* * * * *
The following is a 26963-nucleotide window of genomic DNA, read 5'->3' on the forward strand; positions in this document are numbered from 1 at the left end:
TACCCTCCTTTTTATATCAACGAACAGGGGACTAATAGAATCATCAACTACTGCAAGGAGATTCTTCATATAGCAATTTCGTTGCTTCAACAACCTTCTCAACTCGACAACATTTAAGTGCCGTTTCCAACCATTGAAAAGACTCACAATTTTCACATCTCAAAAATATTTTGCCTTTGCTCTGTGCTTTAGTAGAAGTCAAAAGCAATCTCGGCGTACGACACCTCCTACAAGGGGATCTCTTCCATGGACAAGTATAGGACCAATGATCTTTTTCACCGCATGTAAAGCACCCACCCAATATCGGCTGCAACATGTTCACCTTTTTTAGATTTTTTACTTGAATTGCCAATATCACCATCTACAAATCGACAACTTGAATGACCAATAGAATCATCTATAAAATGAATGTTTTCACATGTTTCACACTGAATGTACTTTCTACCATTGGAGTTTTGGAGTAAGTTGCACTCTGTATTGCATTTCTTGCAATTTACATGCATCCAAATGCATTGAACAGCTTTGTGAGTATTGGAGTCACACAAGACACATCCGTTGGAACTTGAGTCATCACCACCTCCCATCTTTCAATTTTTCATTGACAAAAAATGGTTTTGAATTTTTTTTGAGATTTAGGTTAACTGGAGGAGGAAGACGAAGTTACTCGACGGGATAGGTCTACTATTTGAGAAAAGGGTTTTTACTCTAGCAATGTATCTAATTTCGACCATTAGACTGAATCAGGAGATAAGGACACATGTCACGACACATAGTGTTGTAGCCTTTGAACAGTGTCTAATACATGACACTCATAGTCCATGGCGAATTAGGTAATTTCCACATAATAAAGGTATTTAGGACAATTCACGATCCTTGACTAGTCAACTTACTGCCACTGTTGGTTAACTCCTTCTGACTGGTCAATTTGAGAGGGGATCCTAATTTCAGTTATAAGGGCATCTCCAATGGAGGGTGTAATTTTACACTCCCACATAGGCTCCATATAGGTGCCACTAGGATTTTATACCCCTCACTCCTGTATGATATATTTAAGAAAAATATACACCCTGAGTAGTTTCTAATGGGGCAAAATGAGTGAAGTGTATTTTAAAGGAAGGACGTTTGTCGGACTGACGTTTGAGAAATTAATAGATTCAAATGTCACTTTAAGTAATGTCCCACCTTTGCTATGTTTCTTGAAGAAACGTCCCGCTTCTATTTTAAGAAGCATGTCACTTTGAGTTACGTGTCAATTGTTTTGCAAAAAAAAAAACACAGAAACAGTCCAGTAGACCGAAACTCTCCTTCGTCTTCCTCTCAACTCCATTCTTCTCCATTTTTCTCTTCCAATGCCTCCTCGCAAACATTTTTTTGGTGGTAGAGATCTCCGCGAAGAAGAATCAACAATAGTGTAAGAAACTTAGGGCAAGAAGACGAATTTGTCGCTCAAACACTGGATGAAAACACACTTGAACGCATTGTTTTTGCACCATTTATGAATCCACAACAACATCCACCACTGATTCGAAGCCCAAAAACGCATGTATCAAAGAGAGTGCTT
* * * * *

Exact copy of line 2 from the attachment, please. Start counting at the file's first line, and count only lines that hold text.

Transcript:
TACCCTCCTTTTTATATCAACGAACAGGGGACTAATAGAATCATCAACTACTGCAAGGAGATTCTTCATATAGCAATTTCGTTGCTTCAACAACCTTCTCAACTCGACAACATTTAAGTGCCGTTTCCAACCATTGAAAAGACTCACAATTTTCACATCTCAAAAATATTTTGCCTTTGCTCTGTGCTTTAGTAGAAGTCAAAAGCAATCTCGGCGTACGACACCTCCTACAAGGGGATCTCTTCCATGGACAAGTATAGGACCAATGATCTTTTTCACCGCATGTAAAGCACCCACCCAATATCGGCTGCAACATGTTCACCTTTTTTAGATTTTTTACTTGAATTGCCAATATCACCATCTACAAATCGACAACTTGAATGACCAATAGAATCATCTATAAAATGAATGTTTTCACATGTTTCACACTGAATGTACTTTCTACCATTGGAGTTTTGGAGTAAGTTGCACTCTGTATTGCATTTCTTGCAATTTACATGCATCCAAATGCATTGAACAGCTTTGTGAGTATTGGAGTCACACAAGACACATCCGTTGGAACTTGAGTCATCACCACCTCCCATCTTTCAATTTTTCATTGACAAAAAATGGTTTTGAATTTTTTTTGAGATTTAGGTTAACTGGAGGAGGAAGACGAAGTTACTCGACGGGATAGGTCTACTATTTGAGAAAAGGGTTTTTACTCTAGCAATGTATCTAATTTCGACCATTAGACTGAATCAGGAGATAAGGACACATGTCACGACACATAGTGTTGTAGCCTTTGAACAGTGTCTAATACATGACACTCATAGTCCATGGCGAATTAGGTAATTTCCACATAATAAAGGTATTTAGGACAATTCACGATCCTTGACTAGTCAACTTACTGCCACTGTTGGTTAACTCCTTCTGACTGGTCAATTTGAGAGGGGATCCTAATTTCAGTTATAAGGGCATCTCCAATGGAGGGTGTAATTTTACACTCCCACATAGGCTCCATATAGGTGCCACTAGGATTTTATACCCCTCACTCCTGTATGATATATTTAAGAAAAATATACACCCTGAGTAGTTTCTAATGGGGCAAAATGAGTGAAGTGTATTTTAAAGGAAGGACGTTTGTCGGACTGACGTTTGAGAAATTAATAGATTCAAATGTCACTTTAAGTAATGTCCCACCTTTGCTATGTTTCTTGAAGAAACGTCCCGCTTCTATTTTAAGAAGCATGTCACTTTGAGTTACGTGTCAATTGTTTTGCAAAAAAAAAAACACAGAAACAGTCCAGTAGACCGAAACTCTCCTTCGTCTTCCTCTCAACTCCATTCTTCTCCATTTTTCTCTTCCAATGCCTCCTCGCAAACATTTTTTTGGTGGTAGAGATCTCCGCGAAGAAGAATCAACAATAGTGTAAGAAACTTAGGGCAAGAAGACGAATTTGTCGCTCAAACACTGGATGAAAACACACTTGAACGCATTGTTTTTGCACCATTTATGAATCCACAACAACATCCACCACTGATTCGAAGCCCAAAAACGCATGTATCAAAGAGAGTGCTT